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Hi,

Can you please correct this sentence if needed?

1-He put the bag into his jacket. (Given that "into" means "toward.".., can we say the sentence that way?) The word "in" implies that the thing is already in place. The word "into" means that it's going in a certain direction right? Please confirm this.

2- Can we start a sentence with "so". I've been taught not to do that in general. However, I have a colleague who insists that it's correct to use it at the beginning of a sentence. Can you help me understand this?

Sentences: I can't read. Therefore, I have my sister read for me. OR I can't read. So, I have my sister read for me.

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Thanks,

MVB
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Welcome to English Forums!

MVBThe word "in" implies that the thing is already in place. The word "into" means that it's going in a certain direction right?
In most cases, yes. "into" implies motion. "in" implies position. Nevertheless, "in" is also sometimes used in cases of motion, though "into" is preferable. But "into" is not used in cases of position.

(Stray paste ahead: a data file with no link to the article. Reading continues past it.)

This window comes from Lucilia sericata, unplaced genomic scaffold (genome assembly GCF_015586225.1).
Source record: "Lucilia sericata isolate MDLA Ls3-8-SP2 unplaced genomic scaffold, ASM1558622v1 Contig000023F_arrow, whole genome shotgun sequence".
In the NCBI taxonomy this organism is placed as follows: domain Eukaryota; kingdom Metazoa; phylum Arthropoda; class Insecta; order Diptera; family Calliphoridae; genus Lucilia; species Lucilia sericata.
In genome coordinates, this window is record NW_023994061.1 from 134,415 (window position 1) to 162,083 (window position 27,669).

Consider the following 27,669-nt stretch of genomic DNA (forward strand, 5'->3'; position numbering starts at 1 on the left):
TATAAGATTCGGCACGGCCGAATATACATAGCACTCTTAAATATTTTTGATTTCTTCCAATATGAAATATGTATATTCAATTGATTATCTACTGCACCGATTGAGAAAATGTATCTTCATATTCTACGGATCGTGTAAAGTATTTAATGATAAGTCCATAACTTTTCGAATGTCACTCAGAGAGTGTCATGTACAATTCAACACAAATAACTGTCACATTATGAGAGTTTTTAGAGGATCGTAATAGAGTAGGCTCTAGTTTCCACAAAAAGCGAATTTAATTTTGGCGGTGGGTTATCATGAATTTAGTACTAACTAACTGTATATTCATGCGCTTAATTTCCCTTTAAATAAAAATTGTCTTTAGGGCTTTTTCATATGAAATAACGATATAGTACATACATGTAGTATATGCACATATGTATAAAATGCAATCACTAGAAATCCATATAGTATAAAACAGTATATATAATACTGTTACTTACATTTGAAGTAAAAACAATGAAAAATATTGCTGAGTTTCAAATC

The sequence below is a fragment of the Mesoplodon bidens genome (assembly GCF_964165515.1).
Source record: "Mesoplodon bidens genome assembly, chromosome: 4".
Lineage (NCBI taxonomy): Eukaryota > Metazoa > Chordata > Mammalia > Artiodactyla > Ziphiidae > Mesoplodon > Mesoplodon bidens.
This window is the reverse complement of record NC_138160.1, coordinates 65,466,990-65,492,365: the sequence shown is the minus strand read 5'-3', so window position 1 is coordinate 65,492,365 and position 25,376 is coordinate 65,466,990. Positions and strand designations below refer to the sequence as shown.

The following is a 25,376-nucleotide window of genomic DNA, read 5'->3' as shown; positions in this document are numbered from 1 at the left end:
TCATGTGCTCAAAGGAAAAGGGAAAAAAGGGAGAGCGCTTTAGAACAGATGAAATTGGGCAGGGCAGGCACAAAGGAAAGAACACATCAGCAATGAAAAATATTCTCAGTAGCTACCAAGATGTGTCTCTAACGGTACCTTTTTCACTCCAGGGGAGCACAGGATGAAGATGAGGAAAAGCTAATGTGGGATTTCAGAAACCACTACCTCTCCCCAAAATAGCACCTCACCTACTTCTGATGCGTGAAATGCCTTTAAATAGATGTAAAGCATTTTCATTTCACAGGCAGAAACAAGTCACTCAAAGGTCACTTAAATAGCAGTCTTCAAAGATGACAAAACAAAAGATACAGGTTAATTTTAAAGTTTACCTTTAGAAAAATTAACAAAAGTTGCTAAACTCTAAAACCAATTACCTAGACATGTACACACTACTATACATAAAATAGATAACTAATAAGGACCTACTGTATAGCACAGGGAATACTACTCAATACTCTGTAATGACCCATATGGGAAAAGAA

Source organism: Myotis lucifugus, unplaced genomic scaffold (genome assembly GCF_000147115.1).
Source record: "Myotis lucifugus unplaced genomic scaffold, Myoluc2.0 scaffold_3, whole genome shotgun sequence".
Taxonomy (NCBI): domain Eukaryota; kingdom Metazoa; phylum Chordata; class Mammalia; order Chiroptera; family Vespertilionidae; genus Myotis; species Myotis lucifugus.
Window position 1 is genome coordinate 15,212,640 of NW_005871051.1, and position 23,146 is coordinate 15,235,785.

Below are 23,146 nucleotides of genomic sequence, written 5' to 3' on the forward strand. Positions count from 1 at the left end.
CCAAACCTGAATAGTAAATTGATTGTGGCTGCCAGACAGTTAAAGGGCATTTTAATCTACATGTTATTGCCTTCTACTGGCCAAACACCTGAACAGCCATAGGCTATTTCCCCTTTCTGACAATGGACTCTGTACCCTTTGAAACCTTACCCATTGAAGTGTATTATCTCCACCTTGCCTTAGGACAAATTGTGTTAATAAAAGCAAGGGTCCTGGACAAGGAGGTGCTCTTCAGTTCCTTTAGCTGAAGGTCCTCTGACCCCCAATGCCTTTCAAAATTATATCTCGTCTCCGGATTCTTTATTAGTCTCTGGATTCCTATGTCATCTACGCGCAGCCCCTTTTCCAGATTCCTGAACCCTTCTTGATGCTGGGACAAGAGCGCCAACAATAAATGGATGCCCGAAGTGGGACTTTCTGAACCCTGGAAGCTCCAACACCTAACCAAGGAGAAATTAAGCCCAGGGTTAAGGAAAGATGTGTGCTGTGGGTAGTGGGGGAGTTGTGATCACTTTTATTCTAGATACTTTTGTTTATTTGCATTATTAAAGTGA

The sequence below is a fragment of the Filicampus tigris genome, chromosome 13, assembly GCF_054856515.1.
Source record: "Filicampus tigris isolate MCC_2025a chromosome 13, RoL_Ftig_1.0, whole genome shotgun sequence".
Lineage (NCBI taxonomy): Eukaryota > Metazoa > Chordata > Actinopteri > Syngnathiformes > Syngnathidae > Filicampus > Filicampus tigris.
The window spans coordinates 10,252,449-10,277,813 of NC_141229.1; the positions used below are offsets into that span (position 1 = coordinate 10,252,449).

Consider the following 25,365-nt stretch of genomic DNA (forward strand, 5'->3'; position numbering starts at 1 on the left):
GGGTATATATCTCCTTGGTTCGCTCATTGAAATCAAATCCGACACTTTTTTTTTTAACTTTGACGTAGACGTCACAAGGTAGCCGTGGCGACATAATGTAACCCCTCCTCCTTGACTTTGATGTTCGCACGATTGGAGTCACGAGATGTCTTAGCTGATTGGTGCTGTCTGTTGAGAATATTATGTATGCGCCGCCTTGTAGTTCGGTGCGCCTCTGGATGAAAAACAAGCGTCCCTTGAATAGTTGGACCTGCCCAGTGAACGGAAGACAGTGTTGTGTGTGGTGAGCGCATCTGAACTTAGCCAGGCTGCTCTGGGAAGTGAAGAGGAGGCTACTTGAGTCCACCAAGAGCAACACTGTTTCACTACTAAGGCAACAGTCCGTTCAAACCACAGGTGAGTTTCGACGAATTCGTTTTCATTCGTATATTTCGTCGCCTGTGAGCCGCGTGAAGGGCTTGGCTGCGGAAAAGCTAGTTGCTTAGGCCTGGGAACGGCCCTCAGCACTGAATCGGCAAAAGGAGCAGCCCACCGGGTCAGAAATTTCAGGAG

He put it into his jacket. OR He put it in his jacket pocket.

We went into the house. OR We went in the house.

We are in the garage. NOT We are into the garage.

They were standing in the kitchen. NOT They were standing into the kitchen.

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MVBCan we start a sentence with "so".
You can, but the sentence that starts with "so" should be related appropriately to the sentence(s) that come before it. I don't recommend starting with "so", but it's not always wrong.

MVBI can't read. So, I have my sister read for me.
I don't say that this is wrong, but I prefer, I can't read, so I have my sister read for me.

CJ
Comments  
With regards to part 2 of your question, 'so' is often formally taught as being a classifier and thus not to be used to start a sentence. That said, many very educated native speakers of English do begin sentences with 'so' and other coordinators. So, whether it is right or wrong really depends on your perspective, your style, or which publishing company is being being used. It is also important that to remember that there is no official rule book or body that decides what is right and what is wrong in English (unlike in French); therefore, there is no official answer to this question.
 CalifJim's reply was promoted to an answer.